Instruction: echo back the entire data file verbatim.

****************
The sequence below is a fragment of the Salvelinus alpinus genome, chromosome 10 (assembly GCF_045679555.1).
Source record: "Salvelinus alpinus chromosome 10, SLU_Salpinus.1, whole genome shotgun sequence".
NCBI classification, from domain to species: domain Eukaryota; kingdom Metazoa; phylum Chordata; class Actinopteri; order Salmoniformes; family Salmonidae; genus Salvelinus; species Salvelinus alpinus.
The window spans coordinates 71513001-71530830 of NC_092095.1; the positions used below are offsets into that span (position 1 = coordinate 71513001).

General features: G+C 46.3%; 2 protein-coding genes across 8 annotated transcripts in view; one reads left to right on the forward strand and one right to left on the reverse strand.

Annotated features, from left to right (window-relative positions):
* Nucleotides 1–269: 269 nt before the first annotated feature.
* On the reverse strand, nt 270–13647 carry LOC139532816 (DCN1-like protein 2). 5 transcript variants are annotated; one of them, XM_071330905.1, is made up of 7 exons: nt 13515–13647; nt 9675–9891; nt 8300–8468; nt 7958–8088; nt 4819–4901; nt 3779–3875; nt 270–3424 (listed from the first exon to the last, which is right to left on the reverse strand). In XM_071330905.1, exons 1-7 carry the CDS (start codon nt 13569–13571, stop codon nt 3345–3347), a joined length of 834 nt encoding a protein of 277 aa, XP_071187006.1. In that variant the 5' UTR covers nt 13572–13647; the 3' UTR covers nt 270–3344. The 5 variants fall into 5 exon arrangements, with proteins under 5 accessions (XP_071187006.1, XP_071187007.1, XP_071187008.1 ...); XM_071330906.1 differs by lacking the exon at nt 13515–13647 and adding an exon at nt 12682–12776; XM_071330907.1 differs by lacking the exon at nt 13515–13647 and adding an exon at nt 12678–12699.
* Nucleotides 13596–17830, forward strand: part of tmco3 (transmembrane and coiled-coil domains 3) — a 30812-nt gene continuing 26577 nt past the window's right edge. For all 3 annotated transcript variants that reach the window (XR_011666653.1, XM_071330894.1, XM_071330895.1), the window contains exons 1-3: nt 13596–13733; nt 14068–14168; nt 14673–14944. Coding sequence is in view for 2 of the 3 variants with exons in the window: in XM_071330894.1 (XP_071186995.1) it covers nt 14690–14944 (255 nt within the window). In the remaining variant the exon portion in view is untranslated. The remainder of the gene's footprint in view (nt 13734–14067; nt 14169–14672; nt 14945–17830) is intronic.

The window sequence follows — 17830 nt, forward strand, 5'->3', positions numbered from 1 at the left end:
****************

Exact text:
The sequence below is a fragment of the Salvelinus alpinus genome, chromosome 10 (assembly GCF_045679555.1).
Source record: "Salvelinus alpinus chromosome 10, SLU_Salpinus.1, whole genome shotgun sequence".
NCBI classification, from domain to species: domain Eukaryota; kingdom Metazoa; phylum Chordata; class Actinopteri; order Salmoniformes; family Salmonidae; genus Salvelinus; species Salvelinus alpinus.
The window spans coordinates 71513001-71530830 of NC_092095.1; the positions used below are offsets into that span (position 1 = coordinate 71513001).

General features: G+C 46.3%; 2 protein-coding genes across 8 annotated transcripts in view; one reads left to right on the forward strand and one right to left on the reverse strand.

Annotated features, from left to right (window-relative positions):
* Nucleotides 1–269: 269 nt before the first annotated feature.
* On the reverse strand, nt 270–13647 carry LOC139532816 (DCN1-like protein 2). 5 transcript variants are annotated; one of them, XM_071330905.1, is made up of 7 exons: nt 13515–13647; nt 9675–9891; nt 8300–8468; nt 7958–8088; nt 4819–4901; nt 3779–3875; nt 270–3424 (listed from the first exon to the last, which is right to left on the reverse strand). In XM_071330905.1, exons 1-7 carry the CDS (start codon nt 13569–13571, stop codon nt 3345–3347), a joined length of 834 nt encoding a protein of 277 aa, XP_071187006.1. In that variant the 5' UTR covers nt 13572–13647; the 3' UTR covers nt 270–3344. The 5 variants fall into 5 exon arrangements, with proteins under 5 accessions (XP_071187006.1, XP_071187007.1, XP_071187008.1 ...); XM_071330906.1 differs by lacking the exon at nt 13515–13647 and adding an exon at nt 12682–12776; XM_071330907.1 differs by lacking the exon at nt 13515–13647 and adding an exon at nt 12678–12699.
* Nucleotides 13596–17830, forward strand: part of tmco3 (transmembrane and coiled-coil domains 3) — a 30812-nt gene continuing 26577 nt past the window's right edge. For all 3 annotated transcript variants that reach the window (XR_011666653.1, XM_071330894.1, XM_071330895.1), the window contains exons 1-3: nt 13596–13733; nt 14068–14168; nt 14673–14944. Coding sequence is in view for 2 of the 3 variants with exons in the window: in XM_071330894.1 (XP_071186995.1) it covers nt 14690–14944 (255 nt within the window). In the remaining variant the exon portion in view is untranslated. The remainder of the gene's footprint in view (nt 13734–14067; nt 14169–14672; nt 14945–17830) is intronic.

The window sequence follows — 17830 nt, forward strand, 5'->3', positions numbered from 1 at the left end: